This decision does not authorize construction or operation of any proposed facilities.  This decision will be considered by the commissioners at a regularly scheduled public meeting before any action is taken on this application unless all requests for a contested case hearing or reconsideration have been withdrawn before that meeting.

At this stage of the permitting process, TCEQ addresses only what the applicant has presented in the permit application.  During the next phase of the permitting process (which is a request for a Contested Case Hearing), our attorney (a former TCEQ attorney) will present the inaccuracies that were included in the application. If a Contested Case Hearing is granted, our attorney and engineers will use relevant science and engineering to prove that the City’s application failed to capture the health, environmental, and economic risks of the proposed sewage plant location and its discharge on both Rucker Creek and Lake Granbury. 

To give you an idea of just one of the risks that we face if this plant is constructed, we only have to go downriver to Waco. Over the Memorial Day weekend, the sewer plant at Waco malfunctioned (as most sewer plants eventually do, especially after heavy rains).  This malfunction discharged 4.5 million gallons of raw sewage into a flooding Brazos River, necessitating the closure of all boat ramps downstream of the sewage plant, and the issuance of the following warnings to Waco citizens:

  • Persons using private drinking water supply wells located within ½ mile of the spill site or within the potentially affected area should use only water that has been distilled or boiled at a rolling boil for at least one minute for all personal uses including drinking, cooking, bathing, and tooth brushing.  Individuals with private water wells should have their well water tested and disinfected, if necessary, prior to discontinuing distillation or boiling.
  • Persons who purchase water from a public water supply may contact their water supply distributor to determine if the water is safe for personal use.
  • The public should avoid contact with waste material, soil, or water in the area potentially affected by the spill.
  • If the public comes into contact with waste material, soil, or water potentially affected by the spill, they should bathe and wash clothes thoroughly as soon as possible.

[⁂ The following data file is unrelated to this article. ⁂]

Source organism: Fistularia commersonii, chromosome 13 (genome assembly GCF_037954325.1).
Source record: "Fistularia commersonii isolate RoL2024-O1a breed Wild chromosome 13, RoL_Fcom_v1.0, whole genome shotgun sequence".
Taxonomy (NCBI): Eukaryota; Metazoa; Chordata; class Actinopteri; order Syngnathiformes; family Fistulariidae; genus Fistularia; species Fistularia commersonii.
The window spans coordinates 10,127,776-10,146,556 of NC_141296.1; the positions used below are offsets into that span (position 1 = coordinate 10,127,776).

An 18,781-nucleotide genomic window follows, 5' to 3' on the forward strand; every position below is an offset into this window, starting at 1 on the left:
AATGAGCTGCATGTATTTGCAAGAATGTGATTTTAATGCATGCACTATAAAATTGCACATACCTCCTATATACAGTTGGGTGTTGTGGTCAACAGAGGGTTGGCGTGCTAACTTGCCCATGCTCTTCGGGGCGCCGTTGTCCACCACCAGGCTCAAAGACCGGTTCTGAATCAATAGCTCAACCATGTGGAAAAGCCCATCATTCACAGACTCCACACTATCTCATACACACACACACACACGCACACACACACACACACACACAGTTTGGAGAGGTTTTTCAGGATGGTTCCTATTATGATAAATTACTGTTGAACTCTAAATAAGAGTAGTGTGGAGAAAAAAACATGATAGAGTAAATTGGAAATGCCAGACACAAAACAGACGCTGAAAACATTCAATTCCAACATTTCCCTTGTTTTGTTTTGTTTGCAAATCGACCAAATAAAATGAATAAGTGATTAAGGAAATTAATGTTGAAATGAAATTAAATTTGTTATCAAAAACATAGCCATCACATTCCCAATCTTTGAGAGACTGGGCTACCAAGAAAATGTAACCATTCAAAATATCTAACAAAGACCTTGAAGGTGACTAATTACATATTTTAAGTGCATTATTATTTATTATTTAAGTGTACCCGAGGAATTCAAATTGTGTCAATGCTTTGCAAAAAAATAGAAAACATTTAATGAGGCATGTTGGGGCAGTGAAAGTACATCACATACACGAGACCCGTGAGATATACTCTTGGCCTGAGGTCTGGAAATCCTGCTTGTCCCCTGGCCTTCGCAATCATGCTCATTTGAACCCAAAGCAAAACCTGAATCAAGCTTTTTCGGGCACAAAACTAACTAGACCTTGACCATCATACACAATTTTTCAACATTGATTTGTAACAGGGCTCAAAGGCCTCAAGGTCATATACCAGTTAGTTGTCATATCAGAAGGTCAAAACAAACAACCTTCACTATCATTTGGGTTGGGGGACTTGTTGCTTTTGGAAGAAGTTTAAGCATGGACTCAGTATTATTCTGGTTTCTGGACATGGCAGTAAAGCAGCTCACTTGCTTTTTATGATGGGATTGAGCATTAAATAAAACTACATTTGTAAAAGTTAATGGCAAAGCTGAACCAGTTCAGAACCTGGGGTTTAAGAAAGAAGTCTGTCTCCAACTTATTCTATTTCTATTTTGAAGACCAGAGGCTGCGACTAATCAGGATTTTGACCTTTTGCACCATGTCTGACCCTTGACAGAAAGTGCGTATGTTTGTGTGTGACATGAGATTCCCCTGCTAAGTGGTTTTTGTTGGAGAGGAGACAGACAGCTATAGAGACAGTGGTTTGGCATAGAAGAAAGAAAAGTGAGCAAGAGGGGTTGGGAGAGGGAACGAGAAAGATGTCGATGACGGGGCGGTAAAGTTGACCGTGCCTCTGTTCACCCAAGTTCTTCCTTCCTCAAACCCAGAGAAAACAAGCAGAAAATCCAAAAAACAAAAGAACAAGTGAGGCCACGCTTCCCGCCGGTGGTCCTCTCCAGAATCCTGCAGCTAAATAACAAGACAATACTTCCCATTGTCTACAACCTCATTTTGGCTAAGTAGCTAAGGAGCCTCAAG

Keep in mind that the Brazos River in the area of the Waco sewage spill has a relatively large volume in which to disperse the sewage .  Contrast that with the narrow, shallow, frequently dry creek that is the City’s chosen discharge for the sewage plant on Old Granbury Road.  When – not if – this happens in Granbury, there will be profound negative impacts on the health of all of us living in Mallard Pointe, Bentwater, Hideaway Bay, Meander Estates, Ashley Oaks, Emerald Bend, and other adjacent neighborhoods in Hood County.   

To highlight why we are fighting so hard to have similar sewage spills in Granbury, please watch the video of the KCEN Waco TV interview this week with Friends of the Brazos President, Dr. Nick Dornak, and Granbury Fresh President, Dr. Victoria Calder:

We gratefully thank all who have donated to (or through our previous GoFundMe account) in order to support this multi-neighborhood effort to oppose, through appropriate legal channels, the sewer plant location.  Your donations to date have been used to pay for engineering reports, technical experts, and attorney fees.  We also have a good start on contributions that will be used to cover the costs of a Contested Case Hearing.  Now that we are partnering with the Friends of the Brazos, a highly-respected, nonprofit 501(c)3 organization, all contributions made to support this effort are tax deductible, so we ask that you donate BIG in order maintain our quality of life, and to protect our health, the environment, and our property values.

Many thanks,

Dr. Victoria Calder

Granbury Fresh, President 

Friends of the Brazos, Board Member